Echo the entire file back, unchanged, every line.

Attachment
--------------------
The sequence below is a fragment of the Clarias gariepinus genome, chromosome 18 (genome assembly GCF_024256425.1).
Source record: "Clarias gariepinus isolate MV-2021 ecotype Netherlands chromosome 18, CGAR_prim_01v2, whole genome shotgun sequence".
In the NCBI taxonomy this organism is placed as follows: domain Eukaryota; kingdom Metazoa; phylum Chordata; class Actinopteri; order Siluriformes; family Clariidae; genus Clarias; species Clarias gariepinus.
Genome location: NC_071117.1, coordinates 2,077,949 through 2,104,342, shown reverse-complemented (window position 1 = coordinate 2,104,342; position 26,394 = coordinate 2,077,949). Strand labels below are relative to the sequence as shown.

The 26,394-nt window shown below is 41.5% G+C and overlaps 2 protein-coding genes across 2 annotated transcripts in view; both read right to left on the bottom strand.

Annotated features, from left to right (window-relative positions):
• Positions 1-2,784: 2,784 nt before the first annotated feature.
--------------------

The sequence below is a fragment of the Clarias gariepinus genome, chromosome 18 (genome assembly GCF_024256425.1).
Source record: "Clarias gariepinus isolate MV-2021 ecotype Netherlands chromosome 18, CGAR_prim_01v2, whole genome shotgun sequence".
In the NCBI taxonomy this organism is placed as follows: domain Eukaryota; kingdom Metazoa; phylum Chordata; class Actinopteri; order Siluriformes; family Clariidae; genus Clarias; species Clarias gariepinus.
Genome location: NC_071117.1, coordinates 2,077,949 through 2,104,342, shown reverse-complemented (window position 1 = coordinate 2,104,342; position 26,394 = coordinate 2,077,949). Strand labels below are relative to the sequence as shown.

The 26,394-nt window shown below is 41.5% G+C and overlaps 2 protein-coding genes across 2 annotated transcripts in view; both read right to left on the bottom strand.

Annotated features, from left to right (window-relative positions):
• Positions 1-2,784: 2,784 nt before the first annotated feature.